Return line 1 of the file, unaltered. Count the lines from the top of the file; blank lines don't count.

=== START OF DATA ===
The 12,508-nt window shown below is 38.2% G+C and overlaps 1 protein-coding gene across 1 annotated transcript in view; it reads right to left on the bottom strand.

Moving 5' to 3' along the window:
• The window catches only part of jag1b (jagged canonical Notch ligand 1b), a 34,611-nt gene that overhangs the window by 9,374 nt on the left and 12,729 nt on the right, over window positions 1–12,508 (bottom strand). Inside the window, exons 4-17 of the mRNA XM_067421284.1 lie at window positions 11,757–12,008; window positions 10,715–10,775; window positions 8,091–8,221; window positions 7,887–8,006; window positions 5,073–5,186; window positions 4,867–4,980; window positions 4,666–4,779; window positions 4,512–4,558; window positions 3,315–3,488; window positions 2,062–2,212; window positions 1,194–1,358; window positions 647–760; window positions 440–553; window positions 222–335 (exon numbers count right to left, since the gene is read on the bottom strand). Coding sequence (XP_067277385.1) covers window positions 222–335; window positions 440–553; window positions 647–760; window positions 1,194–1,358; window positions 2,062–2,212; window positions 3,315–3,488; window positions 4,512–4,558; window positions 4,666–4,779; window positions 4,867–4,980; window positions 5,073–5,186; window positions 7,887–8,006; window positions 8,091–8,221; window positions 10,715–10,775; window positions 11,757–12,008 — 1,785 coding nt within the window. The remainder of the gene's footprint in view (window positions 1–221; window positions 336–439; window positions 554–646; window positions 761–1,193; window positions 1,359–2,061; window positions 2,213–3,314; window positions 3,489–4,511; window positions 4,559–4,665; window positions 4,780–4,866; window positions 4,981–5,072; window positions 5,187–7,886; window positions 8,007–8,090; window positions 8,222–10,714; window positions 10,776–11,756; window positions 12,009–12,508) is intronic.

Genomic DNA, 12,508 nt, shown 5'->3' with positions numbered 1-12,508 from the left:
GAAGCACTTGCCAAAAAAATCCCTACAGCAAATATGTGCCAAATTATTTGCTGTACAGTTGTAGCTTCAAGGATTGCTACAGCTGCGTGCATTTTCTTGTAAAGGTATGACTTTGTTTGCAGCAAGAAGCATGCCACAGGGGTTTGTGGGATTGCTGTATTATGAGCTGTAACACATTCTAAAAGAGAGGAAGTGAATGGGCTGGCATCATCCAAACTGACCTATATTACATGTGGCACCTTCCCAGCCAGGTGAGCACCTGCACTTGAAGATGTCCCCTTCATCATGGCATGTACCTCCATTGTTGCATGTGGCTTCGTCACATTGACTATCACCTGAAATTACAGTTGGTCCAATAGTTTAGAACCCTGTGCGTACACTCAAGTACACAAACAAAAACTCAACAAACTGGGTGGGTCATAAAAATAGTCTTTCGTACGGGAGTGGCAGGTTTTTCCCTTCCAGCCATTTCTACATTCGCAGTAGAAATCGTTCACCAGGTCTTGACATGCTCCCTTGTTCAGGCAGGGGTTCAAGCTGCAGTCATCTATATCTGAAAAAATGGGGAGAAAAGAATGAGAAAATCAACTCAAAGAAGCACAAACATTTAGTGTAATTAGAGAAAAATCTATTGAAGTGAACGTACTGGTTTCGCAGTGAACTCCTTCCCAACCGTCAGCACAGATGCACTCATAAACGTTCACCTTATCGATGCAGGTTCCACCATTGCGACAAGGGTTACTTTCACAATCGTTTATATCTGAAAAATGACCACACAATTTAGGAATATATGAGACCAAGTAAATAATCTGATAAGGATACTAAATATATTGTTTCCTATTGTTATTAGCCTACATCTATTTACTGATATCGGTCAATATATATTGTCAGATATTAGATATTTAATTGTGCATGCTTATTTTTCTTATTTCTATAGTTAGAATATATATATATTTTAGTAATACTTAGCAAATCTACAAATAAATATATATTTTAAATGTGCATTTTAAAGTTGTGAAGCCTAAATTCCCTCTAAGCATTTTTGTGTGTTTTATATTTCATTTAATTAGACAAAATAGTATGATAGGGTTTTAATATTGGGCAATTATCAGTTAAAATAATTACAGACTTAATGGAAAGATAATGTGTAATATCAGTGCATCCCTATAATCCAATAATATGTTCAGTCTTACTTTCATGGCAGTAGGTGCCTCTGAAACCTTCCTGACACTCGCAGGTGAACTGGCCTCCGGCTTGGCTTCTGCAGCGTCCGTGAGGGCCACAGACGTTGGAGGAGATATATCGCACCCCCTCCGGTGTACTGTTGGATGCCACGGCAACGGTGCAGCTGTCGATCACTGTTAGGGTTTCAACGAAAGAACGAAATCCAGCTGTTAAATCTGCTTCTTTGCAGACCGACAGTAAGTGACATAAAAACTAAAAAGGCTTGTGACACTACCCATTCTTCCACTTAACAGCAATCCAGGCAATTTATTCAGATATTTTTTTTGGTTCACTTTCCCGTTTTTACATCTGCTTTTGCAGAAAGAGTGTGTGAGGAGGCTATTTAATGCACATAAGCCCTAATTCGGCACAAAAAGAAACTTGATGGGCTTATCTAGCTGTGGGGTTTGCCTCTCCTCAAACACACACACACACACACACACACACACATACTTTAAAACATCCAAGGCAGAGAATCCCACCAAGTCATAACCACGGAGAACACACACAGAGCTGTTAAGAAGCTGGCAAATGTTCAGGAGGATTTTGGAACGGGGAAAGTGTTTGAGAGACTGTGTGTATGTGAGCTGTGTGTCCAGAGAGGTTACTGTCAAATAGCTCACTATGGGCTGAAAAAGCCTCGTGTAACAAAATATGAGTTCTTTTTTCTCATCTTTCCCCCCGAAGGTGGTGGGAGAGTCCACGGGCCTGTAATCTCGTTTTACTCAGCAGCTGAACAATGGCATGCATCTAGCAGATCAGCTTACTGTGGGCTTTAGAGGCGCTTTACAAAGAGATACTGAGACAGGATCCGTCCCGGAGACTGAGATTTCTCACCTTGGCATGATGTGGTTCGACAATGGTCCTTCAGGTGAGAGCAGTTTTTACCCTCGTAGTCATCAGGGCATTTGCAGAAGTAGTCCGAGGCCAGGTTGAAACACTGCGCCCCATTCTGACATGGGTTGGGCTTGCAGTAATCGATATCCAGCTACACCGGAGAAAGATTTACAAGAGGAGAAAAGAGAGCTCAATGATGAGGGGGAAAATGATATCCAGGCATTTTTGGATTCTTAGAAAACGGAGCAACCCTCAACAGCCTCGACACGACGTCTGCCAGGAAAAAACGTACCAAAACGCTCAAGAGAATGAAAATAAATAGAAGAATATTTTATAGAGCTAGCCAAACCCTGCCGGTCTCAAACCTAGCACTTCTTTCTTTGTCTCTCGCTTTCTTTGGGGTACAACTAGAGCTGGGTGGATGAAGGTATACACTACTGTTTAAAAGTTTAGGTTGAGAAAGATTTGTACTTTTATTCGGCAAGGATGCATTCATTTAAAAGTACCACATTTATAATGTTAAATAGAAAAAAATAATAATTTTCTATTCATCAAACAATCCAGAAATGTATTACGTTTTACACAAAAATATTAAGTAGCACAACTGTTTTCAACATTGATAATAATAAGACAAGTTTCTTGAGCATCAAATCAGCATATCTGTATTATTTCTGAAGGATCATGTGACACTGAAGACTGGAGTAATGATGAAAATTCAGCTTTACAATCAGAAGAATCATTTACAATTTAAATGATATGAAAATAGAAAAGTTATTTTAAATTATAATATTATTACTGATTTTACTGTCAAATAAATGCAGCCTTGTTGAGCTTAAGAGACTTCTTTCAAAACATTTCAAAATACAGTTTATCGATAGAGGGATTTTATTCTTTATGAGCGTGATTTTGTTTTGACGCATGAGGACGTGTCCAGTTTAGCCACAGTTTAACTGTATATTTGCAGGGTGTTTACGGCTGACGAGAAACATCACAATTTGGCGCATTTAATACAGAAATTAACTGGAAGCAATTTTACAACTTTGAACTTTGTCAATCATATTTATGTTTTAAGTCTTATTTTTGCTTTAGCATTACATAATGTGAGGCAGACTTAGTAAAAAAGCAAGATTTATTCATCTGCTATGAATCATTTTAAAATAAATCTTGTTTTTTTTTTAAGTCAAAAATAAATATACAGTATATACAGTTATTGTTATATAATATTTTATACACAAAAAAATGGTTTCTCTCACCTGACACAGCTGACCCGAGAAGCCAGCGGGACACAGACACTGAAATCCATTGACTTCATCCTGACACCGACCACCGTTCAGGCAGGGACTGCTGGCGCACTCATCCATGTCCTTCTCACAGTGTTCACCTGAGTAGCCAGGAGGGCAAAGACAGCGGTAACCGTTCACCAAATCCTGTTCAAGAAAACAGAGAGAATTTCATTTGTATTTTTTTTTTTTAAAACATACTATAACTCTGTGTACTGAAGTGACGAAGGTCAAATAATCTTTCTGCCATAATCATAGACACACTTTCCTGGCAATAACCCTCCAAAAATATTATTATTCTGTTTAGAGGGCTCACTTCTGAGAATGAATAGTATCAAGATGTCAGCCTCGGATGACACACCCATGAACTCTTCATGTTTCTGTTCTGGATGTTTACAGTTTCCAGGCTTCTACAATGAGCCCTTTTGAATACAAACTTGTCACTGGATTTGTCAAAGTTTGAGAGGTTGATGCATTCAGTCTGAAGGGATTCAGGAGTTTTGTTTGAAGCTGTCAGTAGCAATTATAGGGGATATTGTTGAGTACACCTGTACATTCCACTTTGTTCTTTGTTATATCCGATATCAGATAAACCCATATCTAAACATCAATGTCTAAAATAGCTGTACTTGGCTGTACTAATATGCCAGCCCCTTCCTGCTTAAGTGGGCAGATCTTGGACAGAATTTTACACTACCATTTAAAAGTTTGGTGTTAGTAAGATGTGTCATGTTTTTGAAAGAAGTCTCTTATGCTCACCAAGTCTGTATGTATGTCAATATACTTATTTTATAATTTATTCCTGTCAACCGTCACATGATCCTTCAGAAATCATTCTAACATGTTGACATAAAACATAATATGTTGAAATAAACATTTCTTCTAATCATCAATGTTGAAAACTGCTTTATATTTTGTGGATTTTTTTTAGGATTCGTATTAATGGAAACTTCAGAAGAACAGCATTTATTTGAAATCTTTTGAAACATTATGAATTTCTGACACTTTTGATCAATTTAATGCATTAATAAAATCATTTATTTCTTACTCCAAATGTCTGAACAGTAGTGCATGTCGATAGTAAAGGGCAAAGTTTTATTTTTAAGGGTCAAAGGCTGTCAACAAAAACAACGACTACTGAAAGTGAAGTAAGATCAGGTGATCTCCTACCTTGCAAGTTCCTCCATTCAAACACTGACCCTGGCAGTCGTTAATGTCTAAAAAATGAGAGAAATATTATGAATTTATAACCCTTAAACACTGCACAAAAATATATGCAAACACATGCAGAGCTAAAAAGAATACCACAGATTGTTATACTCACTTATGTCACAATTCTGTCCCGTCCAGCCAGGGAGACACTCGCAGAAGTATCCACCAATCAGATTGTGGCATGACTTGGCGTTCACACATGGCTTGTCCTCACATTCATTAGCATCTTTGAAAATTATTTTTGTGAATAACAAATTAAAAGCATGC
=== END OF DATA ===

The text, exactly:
The 12,508-nt window shown below is 38.2% G+C and overlaps 1 protein-coding gene across 1 annotated transcript in view; it reads right to left on the bottom strand.